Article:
Ant communication—secrets of the antennae

Ant communication—secrets of the antennae
Fig. 1: Communication between Japanese carpenter ants Using one of the antennae on its head, an ant accesses information provided by hydrocarbons on the body surface of another ant, enabling nestmate and caste recognition, and instruction about occupational tasks.

A research group has identified chemosensory proteins (CSPs) that play important roles in communications between worker ants. CSPs may represent a starting point for elucidation of the molecular mechanisms involved in the sophisticated system of communication that supports ants' complex societies, and the evolution of these mechanisms. These findings were published in Scientific Reports on August 27.

Ants, being social insects, form highly organized societies on the basis of very close communication between individuals, mediated by pheromones and other chemical substances. Information about the genomes of several ant species has been obtained to date, and genes linked to chemosensitivity in ants have been shown to be diverse. However, almost no elucidation of the modes of expression and functioning of these genes in chemosensory organs has previously been achieved.

This research group previously showed that one type of CSP, CjapCSP1, binds with cuticular hydrocarbons that play important roles in ant inter-individual communication, and that this is linked to nestmate recognition behavior by worker ants (Ozaki et al., 2005).

In the present research, Project Assistant Professor HOJO Masaru's research group extracted RNA from the antennae of the Japanese carpenter ant (Camponotus japonicus), with support from the laboratory of INOUE Kunio at Kobe University's Biology Department, and comprehensively analyzed the genes expressed on the antennae using a next-generation DNA-sequencer and supercomputer at the National Institute for Basic Biology. The nucleotide sequences of 11 novel CSPs were thus elucidated.

The research group then performed molecular phylogenetic and evolutionary analyses using sequence information for CSPs from various insect species, and analyzed the CSP expression levels by quantitative polymerase chain reaction. The group thus succeeded in identifying two CSPs, CjapCSP12 and CjapCSP13, that are particularly diverse among ants, and that are expressed specifically by the principal chemosensory organs of , especially the antennae.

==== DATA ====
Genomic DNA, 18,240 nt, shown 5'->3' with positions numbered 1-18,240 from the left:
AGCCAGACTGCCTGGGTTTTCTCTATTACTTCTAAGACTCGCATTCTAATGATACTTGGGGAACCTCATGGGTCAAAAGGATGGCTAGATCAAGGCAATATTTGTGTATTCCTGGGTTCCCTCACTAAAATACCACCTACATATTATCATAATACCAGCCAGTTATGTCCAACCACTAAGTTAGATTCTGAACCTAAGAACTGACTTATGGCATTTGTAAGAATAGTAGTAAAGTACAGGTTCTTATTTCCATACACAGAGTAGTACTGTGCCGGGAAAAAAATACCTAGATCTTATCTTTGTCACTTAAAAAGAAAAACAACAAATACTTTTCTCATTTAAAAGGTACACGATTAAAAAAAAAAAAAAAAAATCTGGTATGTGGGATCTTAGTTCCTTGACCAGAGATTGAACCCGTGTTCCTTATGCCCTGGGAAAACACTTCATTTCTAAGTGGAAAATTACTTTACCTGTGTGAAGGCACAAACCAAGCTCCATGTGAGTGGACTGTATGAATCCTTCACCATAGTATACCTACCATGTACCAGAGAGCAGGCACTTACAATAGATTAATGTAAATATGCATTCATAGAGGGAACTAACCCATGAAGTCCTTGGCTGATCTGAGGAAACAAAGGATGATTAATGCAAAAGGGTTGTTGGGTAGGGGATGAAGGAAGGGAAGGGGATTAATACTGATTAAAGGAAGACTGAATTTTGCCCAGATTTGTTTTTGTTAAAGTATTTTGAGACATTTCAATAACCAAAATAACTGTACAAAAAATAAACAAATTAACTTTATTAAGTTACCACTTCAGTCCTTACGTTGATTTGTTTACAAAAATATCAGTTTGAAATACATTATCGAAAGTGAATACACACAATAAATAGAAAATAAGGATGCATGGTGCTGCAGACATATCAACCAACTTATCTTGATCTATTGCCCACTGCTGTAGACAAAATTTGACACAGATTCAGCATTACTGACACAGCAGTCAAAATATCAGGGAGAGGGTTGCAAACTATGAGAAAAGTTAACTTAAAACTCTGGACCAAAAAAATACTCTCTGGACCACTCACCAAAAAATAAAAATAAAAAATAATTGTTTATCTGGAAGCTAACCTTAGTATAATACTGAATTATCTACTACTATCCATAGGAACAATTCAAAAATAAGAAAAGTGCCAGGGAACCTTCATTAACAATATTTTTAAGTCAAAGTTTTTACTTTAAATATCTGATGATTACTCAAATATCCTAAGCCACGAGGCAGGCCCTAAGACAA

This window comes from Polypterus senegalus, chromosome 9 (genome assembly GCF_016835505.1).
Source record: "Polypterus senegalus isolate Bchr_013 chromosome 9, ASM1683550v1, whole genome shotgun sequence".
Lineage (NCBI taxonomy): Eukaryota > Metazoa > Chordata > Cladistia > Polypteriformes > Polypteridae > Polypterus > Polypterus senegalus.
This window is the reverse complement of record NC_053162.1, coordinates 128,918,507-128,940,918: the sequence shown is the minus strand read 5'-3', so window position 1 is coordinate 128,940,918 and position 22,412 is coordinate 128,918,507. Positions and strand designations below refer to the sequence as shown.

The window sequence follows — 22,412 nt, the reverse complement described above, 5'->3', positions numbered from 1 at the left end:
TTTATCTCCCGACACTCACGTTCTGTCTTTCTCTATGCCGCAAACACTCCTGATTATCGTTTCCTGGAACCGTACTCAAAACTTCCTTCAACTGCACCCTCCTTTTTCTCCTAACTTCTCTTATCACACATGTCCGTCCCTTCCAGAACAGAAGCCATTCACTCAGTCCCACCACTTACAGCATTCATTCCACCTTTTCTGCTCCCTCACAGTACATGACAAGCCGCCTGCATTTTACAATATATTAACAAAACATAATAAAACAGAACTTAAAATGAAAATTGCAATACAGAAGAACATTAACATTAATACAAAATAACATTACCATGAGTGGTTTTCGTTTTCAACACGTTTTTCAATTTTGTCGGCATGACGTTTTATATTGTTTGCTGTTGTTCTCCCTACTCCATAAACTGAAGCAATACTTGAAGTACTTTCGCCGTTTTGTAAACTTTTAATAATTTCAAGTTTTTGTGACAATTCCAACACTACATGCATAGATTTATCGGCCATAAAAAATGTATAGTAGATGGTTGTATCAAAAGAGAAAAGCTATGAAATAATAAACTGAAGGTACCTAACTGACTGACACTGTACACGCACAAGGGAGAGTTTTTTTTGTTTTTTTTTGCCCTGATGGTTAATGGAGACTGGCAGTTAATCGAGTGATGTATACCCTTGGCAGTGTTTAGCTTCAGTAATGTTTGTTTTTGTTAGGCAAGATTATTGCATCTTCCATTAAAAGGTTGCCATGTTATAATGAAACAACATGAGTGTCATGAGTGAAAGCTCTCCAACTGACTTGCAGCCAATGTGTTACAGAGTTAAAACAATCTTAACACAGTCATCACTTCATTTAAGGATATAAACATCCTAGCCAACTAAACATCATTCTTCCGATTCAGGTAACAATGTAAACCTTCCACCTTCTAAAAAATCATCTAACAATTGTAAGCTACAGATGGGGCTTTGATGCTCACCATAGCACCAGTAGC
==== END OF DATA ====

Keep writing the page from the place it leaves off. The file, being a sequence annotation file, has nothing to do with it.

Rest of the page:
Ant communication—secrets of the antennae
Fig. 2: Expression loci of CSPs on antennae of Japanese carpenter ant workers (A) Expression loci of CjapCSP1 (green) and CjapCSP12 (red). (B) Expression loci of CjapCSP1 (green) and CjapCSP13 (red). (a) and (b) show magnified images of the regions enclosed by broken lines in (A) and (B), respectively. Yellow indicates regions where two genes are co-expressed at a single locus.

In addition, detailed investigation of the expression loci of these genes showed that, as in the case of CjapCSP1, which is linked to receptors of cuticular hydrocarbons, they are co-expressed inside the antennae (Fig. 2).

These findings suggest that complex CSPs that have evolved specifically in ants have cooperative modes of operation in the antennae, and have the capacity to recognize complex individual information transmitted by cuticular hydrocarbons.

Project Assistant Professor HOJO Masaru makes this comment: "This provides a starting point for elucidation of the molecular basis for, and evolution of, the sophisticated communication seen in ant societies. We therefore hope that these findings will make major contributions to future work on elucidation of the supporting the complex social organization seen in , and the evolution of these mechanisms."


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More information: "Antennal RNA-sequencing analysis reveals evolutionary aspects of chemosensory proteins in the carpenter ant, Camponotus japonicas." Scientific Reports. DOI: 10.1038/srep13541
Journal information: Scientific Reports

Provided by Kobe University
Citation: Ant communication—secrets of the antennae (2015, August 28) retrieved 23 August 2019 from https://phys.org/news/2015-08-ant-communicationsecrets-antennae.html
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